Good grief. How many times do we hear about the stealership salesman’s strategy of telling the would-be customer in the middle of a negotiation “Well, I need to run this by my boss”, just to keep the potential customer waiting?

It’s all very well to say “Well, you should do all your negotiating in advance”, but that’s not how legacy auto dealerships are set up to operate. The point is that Tesla doesn’t purposely make it take longer to buy a car as part of an attempt to milk the customer out of every last possible dollar. No haggling at Tesla means no haggling, period.

It’s most definitely not comparing apples to oranges, to compare the average time spent at a legacy gasmobile dealership negotiating for a deal, vs. Tesla’s sales practices.

But it’s the customer’s choice to just stroll in the door and start the process from scratch. With many dealerships, you have to option to contact them via e-mail and complete almost all of the process before you ever arrive… just as in the 45min Tesla example from the comments above.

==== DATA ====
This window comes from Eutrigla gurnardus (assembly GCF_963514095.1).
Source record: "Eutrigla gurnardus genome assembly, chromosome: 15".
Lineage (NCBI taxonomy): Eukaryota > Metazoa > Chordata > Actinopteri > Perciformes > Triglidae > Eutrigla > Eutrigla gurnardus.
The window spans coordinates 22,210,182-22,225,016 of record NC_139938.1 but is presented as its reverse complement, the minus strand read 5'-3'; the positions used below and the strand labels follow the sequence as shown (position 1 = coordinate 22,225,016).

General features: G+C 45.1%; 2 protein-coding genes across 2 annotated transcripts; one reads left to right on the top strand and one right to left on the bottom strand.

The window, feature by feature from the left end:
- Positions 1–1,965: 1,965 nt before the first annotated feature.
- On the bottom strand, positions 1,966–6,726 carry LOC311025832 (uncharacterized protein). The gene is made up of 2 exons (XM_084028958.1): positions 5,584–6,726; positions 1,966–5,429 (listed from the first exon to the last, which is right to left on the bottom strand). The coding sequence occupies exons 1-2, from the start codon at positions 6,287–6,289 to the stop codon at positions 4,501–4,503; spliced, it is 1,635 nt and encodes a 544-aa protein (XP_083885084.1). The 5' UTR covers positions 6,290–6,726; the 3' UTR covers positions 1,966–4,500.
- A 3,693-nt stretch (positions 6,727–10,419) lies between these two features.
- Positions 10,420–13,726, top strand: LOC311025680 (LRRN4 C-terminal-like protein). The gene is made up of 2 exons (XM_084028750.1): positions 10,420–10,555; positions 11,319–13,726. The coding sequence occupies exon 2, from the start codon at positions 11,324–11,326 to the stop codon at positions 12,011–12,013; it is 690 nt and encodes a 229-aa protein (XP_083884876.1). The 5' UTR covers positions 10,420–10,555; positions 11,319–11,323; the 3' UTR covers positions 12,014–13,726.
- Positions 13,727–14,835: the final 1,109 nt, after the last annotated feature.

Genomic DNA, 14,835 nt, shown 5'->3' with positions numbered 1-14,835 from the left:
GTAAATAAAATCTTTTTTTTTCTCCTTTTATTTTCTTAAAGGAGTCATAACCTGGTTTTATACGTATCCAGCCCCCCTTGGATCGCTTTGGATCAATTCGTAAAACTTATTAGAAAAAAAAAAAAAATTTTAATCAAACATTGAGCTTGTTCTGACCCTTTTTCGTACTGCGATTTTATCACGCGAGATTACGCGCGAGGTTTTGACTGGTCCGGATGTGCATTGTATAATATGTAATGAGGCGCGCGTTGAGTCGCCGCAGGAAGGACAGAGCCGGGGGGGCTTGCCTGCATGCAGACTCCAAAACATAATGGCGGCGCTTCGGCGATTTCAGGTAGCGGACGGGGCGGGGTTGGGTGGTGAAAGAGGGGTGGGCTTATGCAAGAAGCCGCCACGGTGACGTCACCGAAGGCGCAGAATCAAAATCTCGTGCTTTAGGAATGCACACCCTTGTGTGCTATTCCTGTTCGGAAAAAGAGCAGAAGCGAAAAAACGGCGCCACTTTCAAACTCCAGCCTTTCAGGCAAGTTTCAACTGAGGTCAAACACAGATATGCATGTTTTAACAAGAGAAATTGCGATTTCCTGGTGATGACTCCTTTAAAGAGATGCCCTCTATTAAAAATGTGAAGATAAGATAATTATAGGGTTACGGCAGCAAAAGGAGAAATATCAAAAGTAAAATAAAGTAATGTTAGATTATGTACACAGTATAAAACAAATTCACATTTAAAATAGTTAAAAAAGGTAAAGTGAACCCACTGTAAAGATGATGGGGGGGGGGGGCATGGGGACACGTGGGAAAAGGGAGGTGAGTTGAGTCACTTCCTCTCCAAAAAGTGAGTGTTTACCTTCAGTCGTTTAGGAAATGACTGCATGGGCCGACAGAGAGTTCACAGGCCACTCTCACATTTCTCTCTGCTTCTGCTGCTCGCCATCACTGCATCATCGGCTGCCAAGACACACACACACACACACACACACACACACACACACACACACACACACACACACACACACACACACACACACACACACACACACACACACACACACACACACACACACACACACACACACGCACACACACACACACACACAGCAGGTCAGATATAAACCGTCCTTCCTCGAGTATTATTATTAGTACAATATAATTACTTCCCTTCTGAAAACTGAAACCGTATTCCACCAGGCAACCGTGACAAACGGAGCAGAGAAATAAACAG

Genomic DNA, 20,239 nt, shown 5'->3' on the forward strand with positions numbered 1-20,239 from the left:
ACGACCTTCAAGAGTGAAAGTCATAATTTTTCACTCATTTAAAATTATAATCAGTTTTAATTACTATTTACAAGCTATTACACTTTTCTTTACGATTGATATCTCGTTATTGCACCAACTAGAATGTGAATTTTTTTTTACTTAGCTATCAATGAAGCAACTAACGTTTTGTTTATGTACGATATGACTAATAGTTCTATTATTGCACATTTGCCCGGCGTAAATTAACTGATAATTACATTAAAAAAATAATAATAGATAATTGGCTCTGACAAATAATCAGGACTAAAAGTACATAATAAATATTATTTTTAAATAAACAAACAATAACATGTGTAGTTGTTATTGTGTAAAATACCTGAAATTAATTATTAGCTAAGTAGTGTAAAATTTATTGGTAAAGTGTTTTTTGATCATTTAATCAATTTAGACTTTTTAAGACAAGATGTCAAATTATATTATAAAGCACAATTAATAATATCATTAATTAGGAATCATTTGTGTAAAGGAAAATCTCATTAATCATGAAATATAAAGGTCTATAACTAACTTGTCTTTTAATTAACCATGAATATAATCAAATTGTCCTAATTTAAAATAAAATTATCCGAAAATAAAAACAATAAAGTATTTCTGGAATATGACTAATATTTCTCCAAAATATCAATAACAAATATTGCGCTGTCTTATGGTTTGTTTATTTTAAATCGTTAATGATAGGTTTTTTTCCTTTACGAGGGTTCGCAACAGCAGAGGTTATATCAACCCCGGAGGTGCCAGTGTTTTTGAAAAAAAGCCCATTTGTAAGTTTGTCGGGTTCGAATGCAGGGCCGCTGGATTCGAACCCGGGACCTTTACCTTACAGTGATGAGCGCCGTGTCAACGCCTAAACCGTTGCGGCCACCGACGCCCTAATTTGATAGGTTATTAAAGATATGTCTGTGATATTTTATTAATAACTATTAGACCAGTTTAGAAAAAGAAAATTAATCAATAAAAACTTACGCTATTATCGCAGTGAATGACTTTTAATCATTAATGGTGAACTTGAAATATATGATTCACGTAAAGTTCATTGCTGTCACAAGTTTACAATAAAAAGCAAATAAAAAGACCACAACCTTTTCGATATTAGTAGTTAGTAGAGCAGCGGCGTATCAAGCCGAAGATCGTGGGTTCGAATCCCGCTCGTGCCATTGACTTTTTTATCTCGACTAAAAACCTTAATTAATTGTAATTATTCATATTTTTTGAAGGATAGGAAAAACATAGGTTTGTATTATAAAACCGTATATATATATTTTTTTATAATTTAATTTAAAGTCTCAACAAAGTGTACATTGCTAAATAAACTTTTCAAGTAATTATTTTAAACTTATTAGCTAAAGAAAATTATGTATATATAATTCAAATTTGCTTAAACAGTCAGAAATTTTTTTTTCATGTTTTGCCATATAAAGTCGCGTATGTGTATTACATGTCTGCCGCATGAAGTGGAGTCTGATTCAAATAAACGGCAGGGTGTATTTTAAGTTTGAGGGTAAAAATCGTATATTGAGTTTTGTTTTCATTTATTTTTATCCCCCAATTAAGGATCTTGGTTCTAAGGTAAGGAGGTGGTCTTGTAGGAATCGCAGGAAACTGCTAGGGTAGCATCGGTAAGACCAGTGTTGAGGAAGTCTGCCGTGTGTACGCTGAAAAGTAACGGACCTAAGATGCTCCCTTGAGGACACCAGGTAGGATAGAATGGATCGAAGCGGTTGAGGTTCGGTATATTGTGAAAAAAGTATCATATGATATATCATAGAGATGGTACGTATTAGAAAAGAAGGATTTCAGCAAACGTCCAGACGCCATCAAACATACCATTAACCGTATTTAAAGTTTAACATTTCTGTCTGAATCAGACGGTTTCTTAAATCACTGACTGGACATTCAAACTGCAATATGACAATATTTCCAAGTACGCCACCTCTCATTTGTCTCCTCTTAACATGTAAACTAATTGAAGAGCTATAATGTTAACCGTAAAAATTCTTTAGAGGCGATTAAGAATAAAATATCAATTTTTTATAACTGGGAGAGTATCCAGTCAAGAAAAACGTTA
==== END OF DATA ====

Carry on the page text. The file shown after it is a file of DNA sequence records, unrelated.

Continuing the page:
That’s why I say apples to apples. If you are completing paperwork (especially: financing) with Tesla before you arrive, and the only thing left for you to do on pickup day is apply original signatures, you cannot fairly comparing that to arriving at the dealership with the final price still TBD. I’m sure there are luddite dealerships that exist – there are many hundreds of dealerships in the country – but it’s not difficult to find one that will do most of the transaction before you step foot in the door.

I think if you compare two situations where financing terms are finalized before you arrive on site, the experiences will be much more similar.

Absolutely disagree. They will still force you to talk to at least one other person about things that you don’t care about.

They may not be set up to operate that way but most are quite happy to do it by email. Two last year were quite happy to do everything by email and would even have driven the vehicle to my door if I purchased a vehicle from them (i.e I would not have seen the dealership, let alone spent time inside it).

In the end I chose to purchase the vehicle from another dealer, that was closer and price matched the more remote dealers, in part because I wanted to actually see the vehicle before buying.